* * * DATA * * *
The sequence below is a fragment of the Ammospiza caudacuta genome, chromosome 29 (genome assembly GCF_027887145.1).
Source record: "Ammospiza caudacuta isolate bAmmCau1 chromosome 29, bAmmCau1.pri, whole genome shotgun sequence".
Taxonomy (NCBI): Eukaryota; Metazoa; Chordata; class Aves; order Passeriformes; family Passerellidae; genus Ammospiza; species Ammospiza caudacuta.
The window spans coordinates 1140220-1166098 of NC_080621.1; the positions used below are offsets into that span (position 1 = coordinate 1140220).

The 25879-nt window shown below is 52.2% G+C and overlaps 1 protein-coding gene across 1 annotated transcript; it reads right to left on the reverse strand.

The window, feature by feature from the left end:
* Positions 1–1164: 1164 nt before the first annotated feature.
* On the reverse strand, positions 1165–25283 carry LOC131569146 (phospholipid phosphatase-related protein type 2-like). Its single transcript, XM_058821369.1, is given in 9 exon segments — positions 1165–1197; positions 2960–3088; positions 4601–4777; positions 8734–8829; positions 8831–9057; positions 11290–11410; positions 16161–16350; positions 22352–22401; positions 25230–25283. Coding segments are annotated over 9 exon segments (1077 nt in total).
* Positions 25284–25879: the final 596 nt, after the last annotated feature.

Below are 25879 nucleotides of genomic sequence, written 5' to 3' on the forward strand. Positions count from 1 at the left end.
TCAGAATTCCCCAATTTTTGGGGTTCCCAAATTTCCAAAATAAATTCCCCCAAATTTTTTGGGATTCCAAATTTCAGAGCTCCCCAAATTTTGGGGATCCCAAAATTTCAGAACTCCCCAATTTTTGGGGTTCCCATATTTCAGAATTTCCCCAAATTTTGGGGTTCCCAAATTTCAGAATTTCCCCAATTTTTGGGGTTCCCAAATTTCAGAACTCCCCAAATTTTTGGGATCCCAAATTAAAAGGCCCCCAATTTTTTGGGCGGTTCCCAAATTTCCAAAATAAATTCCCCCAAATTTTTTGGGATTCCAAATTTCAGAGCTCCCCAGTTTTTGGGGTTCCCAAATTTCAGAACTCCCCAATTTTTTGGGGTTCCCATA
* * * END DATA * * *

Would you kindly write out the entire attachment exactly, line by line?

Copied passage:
The sequence below is a fragment of the Ammospiza caudacuta genome, chromosome 29 (genome assembly GCF_027887145.1).
Source record: "Ammospiza caudacuta isolate bAmmCau1 chromosome 29, bAmmCau1.pri, whole genome shotgun sequence".
Taxonomy (NCBI): Eukaryota; Metazoa; Chordata; class Aves; order Passeriformes; family Passerellidae; genus Ammospiza; species Ammospiza caudacuta.
The window spans coordinates 1140220-1166098 of NC_080621.1; the positions used below are offsets into that span (position 1 = coordinate 1140220).

The 25879-nt window shown below is 52.2% G+C and overlaps 1 protein-coding gene across 1 annotated transcript; it reads right to left on the reverse strand.

The window, feature by feature from the left end:
* Positions 1–1164: 1164 nt before the first annotated feature.
* On the reverse strand, positions 1165–25283 carry LOC131569146 (phospholipid phosphatase-related protein type 2-like). Its single transcript, XM_058821369.1, is given in 9 exon segments — positions 1165–1197; positions 2960–3088; positions 4601–4777; positions 8734–8829; positions 8831–9057; positions 11290–11410; positions 16161–16350; positions 22352–22401; positions 25230–25283. Coding segments are annotated over 9 exon segments (1077 nt in total).
* Positions 25284–25879: the final 596 nt, after the last annotated feature.

Below are 25879 nucleotides of genomic sequence, written 5' to 3' on the forward strand. Positions count from 1 at the left end.
TCAGAATTCCCCAATTTTTGGGGTTCCCAAATTTCCAAAATAAATTCCCCCAAATTTTTTGGGATTCCAAATTTCAGAGCTCCCCAAATTTTGGGGATCCCAAAATTTCAGAACTCCCCAATTTTTGGGGTTCCCATATTTCAGAATTTCCCCAAATTTTGGGGTTCCCAAATTTCAGAATTTCCCCAATTTTTGGGGTTCCCAAATTTCAGAACTCCCCAAATTTTTGGGATCCCAAATTAAAAGGCCCCCAATTTTTTGGGCGGTTCCCAAATTTCCAAAATAAATTCCCCCAAATTTTTTGGGATTCCAAATTTCAGAGCTCCCCAGTTTTTGGGGTTCCCAAATTTCAGAACTCCCCAATTTTTTGGGGTTCCCATA